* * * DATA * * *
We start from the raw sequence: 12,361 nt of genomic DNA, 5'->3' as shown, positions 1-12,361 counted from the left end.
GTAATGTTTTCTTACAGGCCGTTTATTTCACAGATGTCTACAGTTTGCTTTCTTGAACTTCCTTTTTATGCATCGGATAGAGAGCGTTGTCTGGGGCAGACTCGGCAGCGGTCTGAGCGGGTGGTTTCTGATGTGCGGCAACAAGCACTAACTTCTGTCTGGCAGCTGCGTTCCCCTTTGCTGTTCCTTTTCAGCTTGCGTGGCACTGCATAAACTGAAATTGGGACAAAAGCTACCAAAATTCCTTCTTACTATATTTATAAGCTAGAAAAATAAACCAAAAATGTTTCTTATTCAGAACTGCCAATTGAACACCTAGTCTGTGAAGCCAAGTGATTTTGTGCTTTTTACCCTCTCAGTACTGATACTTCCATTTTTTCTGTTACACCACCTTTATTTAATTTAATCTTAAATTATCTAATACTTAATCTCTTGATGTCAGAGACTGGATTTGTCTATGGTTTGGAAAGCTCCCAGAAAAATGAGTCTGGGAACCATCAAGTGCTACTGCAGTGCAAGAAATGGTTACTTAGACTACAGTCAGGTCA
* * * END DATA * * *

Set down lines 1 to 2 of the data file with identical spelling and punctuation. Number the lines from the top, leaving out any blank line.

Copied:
We start from the raw sequence: 12,361 nt of genomic DNA, 5'->3' as shown, positions 1-12,361 counted from the left end.
GTAATGTTTTCTTACAGGCCGTTTATTTCACAGATGTCTACAGTTTGCTTTCTTGAACTTCCTTTTTATGCATCGGATAGAGAGCGTTGTCTGGGGCAGACTCGGCAGCGGTCTGAGCGGGTGGTTTCTGATGTGCGGCAACAAGCACTAACTTCTGTCTGGCAGCTGCGTTCCCCTTTGCTGTTCCTTTTCAGCTTGCGTGGCACTGCATAAACTGAAATTGGGACAAAAGCTACCAAAATTCCTTCTTACTATATTTATAAGCTAGAAAAATAAACCAAAAATGTTTCTTATTCAGAACTGCCAATTGAACACCTAGTCTGTGAAGCCAAGTGATTTTGTGCTTTTTACCCTCTCAGTACTGATACTTCCATTTTTTCTGTTACACCACCTTTATTTAATTTAATCTTAAATTATCTAATACTTAATCTCTTGATGTCAGAGACTGGATTTGTCTATGGTTTGGAAAGCTCCCAGAAAAATGAGTCTGGGAACCATCAAGTGCTACTGCAGTGCAAGAAATGGTTACTTAGACTACAGTCAGGTCA